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ascertain the best interpretations and definitions of words, and to furnish the Dictionary with the references necessary to illustrate and verify the meanings given. One feature of the work, which I find in none before, is a complete representation of all the proper and personal names found in the text. For this I am indebted chiefly to the list appended to the smaller edition of Ribbeck.

In the first edition of my Aeneid, published in 1860, I called attention to the proper spelling of the name Vergilius; which, indeed, at that time, had already been ascertained and adopted by some of the best Vergilian scholars of Germany. It has now become so familiar to American scholars, through German editions of the classics and through some of our own best authorities, that I have ventured to adopt the true name in the present edition of the works of Vergil.

As to the fact that the poet called himself Vergilius, Latin scholars are now universally agreed. It is the form found in all the earliest manuscripts and inscriptions, while Greek writers uniformly represented the name by the corresponding form Ovepyínios or Bepyíλios. In Mommsen's "Inscriptions," in which are found many, probably all, examples of the family name on extant monuments, it is everywhere Vergilius. In the feminine form, in one single example Virgilia is used instead of Vergilia. The most notable and most accessible of these inscriptions is that of the "baker's tomb" close by the Porta Maggiore at Rome; a monument pertaining to the age of the poet himself. On this appears the name of the baker in the genitive form, Vergili Eurysacis.

When we come to the MSS., both of Vergil and other Latin authors in which his name occurs, none earlier than the ninth century change the e to i; while many of that century, and even

some of the tenth, retain the correct form; but about the end of the tenth century the latter seems to have entirely yielded its place.

The cause of this change seems to have been that the monks of the mediaeval period, many of whom devoted themselves to the copying of classical manuscripts, took a fancy to substitute "Virgilius" for "Vergilius." They probably thonght that there was little difference in sound between the e and the i, and that their new spelling of the poet's name was more in keeping with some of their notions about its origin and significance. For in the fourth Eclogue he had sung, as they believed, of the Divine Son of the Virgin; the Messiah prophesied in the same poem was the virga, or branch of Jesse and David; moreover, the poet was the magician of the golden branch, or aurea virga of the sixth book of the Aeneid.* And therefore the name was transformed into Virgilius. This change of one letter, which seemed to them, and which seems to many of our own day, so trivial, would be received almost as an outrage in the case of any living or recent author. Suppose, for example, we should write Tinnyson for Tennyson, or Spinser for Spenser, would there not be a very general protest?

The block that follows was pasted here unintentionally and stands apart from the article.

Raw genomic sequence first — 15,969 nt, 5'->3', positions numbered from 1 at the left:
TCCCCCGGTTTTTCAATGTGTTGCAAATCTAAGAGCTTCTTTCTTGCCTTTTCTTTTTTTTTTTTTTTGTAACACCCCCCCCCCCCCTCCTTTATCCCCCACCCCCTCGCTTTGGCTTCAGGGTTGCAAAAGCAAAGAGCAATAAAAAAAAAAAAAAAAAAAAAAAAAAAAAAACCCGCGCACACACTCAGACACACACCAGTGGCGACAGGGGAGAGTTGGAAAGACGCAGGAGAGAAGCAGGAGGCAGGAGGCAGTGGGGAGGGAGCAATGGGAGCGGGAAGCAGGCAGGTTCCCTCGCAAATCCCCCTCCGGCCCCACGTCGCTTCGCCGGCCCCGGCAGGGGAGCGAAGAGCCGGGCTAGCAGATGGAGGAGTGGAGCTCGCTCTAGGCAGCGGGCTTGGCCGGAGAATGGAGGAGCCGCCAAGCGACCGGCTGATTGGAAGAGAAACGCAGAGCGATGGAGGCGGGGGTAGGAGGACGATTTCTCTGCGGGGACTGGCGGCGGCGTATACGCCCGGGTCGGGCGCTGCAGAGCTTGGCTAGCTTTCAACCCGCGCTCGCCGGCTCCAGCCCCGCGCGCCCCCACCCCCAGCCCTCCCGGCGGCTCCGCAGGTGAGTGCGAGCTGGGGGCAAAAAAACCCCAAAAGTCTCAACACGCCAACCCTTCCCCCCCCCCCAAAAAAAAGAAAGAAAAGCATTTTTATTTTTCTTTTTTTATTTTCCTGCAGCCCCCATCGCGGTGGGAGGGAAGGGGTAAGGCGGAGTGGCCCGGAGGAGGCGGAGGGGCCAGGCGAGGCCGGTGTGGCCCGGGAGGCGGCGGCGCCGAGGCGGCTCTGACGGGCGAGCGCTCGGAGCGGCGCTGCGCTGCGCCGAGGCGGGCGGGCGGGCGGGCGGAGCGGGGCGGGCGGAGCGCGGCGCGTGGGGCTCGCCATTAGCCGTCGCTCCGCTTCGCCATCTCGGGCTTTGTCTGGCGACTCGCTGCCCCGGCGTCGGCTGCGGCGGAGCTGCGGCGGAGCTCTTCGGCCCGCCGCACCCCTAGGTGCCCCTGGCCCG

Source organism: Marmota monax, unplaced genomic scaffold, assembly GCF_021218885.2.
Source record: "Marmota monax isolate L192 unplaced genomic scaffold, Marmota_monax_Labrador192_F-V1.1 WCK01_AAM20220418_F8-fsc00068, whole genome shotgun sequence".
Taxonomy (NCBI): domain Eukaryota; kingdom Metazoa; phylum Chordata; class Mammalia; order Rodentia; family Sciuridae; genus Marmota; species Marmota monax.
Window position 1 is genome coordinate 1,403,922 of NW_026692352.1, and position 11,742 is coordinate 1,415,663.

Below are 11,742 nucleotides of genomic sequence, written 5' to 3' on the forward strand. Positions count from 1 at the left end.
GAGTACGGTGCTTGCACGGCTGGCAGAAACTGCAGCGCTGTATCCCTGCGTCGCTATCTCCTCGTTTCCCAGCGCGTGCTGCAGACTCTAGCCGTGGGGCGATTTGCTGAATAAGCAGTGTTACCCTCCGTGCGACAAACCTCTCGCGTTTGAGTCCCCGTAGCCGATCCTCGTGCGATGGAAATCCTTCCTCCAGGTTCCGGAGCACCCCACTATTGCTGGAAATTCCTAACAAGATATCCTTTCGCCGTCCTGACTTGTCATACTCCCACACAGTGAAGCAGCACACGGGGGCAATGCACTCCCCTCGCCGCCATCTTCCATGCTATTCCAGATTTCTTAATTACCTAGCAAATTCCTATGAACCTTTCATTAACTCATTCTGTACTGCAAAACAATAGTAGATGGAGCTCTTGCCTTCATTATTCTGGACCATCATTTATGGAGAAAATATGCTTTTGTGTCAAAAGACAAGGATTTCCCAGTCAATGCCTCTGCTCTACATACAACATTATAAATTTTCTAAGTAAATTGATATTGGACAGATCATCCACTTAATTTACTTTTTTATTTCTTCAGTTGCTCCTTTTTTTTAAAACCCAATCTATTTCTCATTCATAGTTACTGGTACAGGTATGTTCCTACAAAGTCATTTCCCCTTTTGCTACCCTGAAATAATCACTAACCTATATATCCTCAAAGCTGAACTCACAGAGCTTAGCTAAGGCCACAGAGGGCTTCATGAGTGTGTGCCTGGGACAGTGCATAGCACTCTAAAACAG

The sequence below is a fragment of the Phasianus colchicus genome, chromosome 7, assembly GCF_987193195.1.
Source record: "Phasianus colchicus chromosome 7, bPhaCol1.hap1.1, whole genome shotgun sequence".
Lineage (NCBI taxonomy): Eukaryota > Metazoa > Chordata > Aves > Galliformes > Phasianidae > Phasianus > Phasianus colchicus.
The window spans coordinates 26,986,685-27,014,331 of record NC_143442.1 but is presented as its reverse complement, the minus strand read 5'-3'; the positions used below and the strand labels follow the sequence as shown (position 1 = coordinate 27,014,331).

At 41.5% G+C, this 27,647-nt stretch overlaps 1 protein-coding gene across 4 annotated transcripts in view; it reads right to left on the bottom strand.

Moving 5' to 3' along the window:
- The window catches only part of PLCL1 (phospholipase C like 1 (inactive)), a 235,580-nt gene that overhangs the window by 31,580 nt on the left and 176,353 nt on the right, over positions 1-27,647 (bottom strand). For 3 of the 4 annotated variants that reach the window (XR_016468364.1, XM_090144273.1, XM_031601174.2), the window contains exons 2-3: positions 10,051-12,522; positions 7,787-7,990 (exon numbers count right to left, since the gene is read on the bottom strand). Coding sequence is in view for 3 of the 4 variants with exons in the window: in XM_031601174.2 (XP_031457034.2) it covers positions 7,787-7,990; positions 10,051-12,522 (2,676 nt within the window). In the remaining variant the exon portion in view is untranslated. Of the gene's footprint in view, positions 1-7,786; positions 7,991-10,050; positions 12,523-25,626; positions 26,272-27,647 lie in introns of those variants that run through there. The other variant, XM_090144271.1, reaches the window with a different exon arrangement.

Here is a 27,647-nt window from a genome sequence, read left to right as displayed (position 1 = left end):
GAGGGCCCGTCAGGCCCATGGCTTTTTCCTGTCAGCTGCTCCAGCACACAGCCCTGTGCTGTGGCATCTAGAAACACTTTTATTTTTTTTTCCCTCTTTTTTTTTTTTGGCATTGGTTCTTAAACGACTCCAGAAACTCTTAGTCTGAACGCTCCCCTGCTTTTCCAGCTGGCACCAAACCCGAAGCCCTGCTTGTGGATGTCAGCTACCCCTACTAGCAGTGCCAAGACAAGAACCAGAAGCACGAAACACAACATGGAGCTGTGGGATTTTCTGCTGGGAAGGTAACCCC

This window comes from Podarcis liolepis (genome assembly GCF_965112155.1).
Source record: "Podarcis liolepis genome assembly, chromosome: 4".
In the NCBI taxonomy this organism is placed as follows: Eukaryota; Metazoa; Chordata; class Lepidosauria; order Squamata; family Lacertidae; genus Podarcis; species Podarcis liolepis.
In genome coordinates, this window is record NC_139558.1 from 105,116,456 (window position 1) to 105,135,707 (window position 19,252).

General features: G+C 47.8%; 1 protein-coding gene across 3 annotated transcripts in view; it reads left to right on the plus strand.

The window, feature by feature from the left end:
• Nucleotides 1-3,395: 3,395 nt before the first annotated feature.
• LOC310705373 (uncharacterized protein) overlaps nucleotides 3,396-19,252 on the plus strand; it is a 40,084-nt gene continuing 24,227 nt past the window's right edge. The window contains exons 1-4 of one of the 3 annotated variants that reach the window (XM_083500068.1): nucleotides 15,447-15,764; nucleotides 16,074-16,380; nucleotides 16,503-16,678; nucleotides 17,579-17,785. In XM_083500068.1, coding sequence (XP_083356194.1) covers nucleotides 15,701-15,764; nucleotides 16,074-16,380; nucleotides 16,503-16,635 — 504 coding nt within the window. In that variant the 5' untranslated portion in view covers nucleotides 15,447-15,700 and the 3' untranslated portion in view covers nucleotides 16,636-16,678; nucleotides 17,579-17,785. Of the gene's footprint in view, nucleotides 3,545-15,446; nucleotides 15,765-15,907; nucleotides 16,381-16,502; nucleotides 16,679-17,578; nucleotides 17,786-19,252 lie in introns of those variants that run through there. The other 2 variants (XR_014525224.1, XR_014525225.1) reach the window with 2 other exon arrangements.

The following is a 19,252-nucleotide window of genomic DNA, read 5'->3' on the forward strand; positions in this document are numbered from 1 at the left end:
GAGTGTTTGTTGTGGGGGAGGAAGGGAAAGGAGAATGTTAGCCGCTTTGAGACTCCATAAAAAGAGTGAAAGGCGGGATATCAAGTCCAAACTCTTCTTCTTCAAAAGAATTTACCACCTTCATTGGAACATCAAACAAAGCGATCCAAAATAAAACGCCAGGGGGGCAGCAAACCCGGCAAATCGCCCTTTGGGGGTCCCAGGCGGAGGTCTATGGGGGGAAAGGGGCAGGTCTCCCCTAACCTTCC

In the oldest MSS., the "Vatican " or Roman and the Medicean," dating from the fourth and fifth centuries, we find in the text of the fourth Georgic, v. 563, Vergilium, and invariably the genitive Vergili in the oft-repeated formula of the copyists, used to mark the end and beginning of the several books--as at the end of the second Georgic: "P. Vergili Maronis Georgicon lib. II. expl(icitus), incipit lib. III. feliciter." So, too, the name of the poet several times occurs in the fine palimpsest MS. of Pliny, of the fourth century, published by Sillig as the fifth * See Fleckeisen's Jahrbücher, 97, pp. 294–296.


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volume of his edition of Pliny's Natural History, where it is uniformly Vergilius.

The correct form was known to the learned Politianus of the fifteenth century, and was restored in several of the earliest printed editions of the works of Vergil, both Italian and German; but the monkish authority was too strong for them.

Nearly half a century ago German philologists began once more to write the name in its proper form. The earliest examples I have found are in Fickert's Pliny, 1842, and Obbarius's Prudentius, 1845. The German philological magazines soon adopted both Vergilius and Vergil; Vergilian editors, as Freund, in 1851, and Ladewig, in his edition of 1854, ventured to use the correct form, and the example was followed by the editors of Latin classics generally; so that the misspelled word has now disappeared from nearly all German philological and classical writings, excepting old publications, and reprints of old editions.